While recovering at his uncle’s estate from wounds sustained in the Sudan, Jack Cameron—a loyal Scottish captain in the British army—is haunted by the words of a dying officer: one of Her Majesty’s Black Dragoons is aiding the slavers they were sent to suppress. But how will he find the traitor without sending the culprit to ground? He finds a way while listening to the voices beneath his open window—particularly those of Addie Hoodless, a beautiful widow, and her brother, Ted, a famed artist commissioned to paint portraits of the Black Dragoons’ senior officers.
Posing as an artist, Jack decides to infiltrate the close circle of friends at Ted’s studio to listen in on the unguarded conversations of the officers. But first, he must win Addie’s trust despite the emotional wounds of her past. Will Jack dupe the only woman he has ever loved or stand down from hunting the traitor? If his real identity is exposed, Addie’s life will be in terrible danger.
Connie Brockway’s latest historical romance, Highlander Undone, boasts a dash of intrigue, a strong period feel, witty dialogue, a secondary romance (that cries out for its own book!) and a couple of engaging protagonists. It’s a well-crafted and enjoyable read, even though there are a few things that felt a bit rough around the edges and the set-up is a little weak.
John (Jack) Cameron, Captain of Her Majesty’s Cormack Highlanders is serving in the Sudan when he is badly wounded and sent back to England to recover and convalesce. He spends several months confined to bed in the quiet of the dower house on his great-uncle’s estate, and because he is bedridden, is an unintentional eavesdropper on the conversations that take place on the terrace outside his open bedroom window. The participants are most usually his aunt’s protégé, Ted Phyfe, a popular portraitist, and his sister, Addie Hoodless, the widow of an officer in the Black Dragoons.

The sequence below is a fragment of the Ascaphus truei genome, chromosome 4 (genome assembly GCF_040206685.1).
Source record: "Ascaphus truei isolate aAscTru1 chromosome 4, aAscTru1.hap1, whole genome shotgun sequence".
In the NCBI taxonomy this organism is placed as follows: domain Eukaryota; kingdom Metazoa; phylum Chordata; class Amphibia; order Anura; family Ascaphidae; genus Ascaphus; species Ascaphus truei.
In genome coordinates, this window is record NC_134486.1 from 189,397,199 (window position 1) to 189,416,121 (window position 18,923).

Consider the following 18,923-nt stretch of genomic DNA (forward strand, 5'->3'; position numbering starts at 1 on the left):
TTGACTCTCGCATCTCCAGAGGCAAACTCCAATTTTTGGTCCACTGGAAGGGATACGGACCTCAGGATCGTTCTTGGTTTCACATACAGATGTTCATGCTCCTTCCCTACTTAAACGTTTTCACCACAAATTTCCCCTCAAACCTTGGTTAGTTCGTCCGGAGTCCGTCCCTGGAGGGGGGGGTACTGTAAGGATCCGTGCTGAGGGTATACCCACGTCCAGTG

Unaware they have an audience, Addie and Ted often speak of personal matters pertaining to Addie’s unhappy marriage to a man who consistently abused her and who injured Ted when the latter tried to intervene. Addie, once a vivacious, extrovert young woman has had the life literally beaten out of her; and even though she is now a widow, she is uncomfortable with men in general and with soldiers in particular, believing them to be as cruel and brutish as her late husband.
As Jack regains his health and strength, he recalls that in the moments before he was injured, he had received some truly shocking information. An officer in the Black Dragoons regiment was abusing his position in order to make enormous profits from the slave trade and, to protect those profits, had delayed important orders which ultimately caused the death of hundreds of soldiers. Jack has vowed to find the man responsible and have him brought to justice, but he can’t do anything openly. Alerting his superiors will bring the lumbering machinery of Whitehall into play, and that risks bringing any investigation out into the open and giving the culprit time to cover his tracks.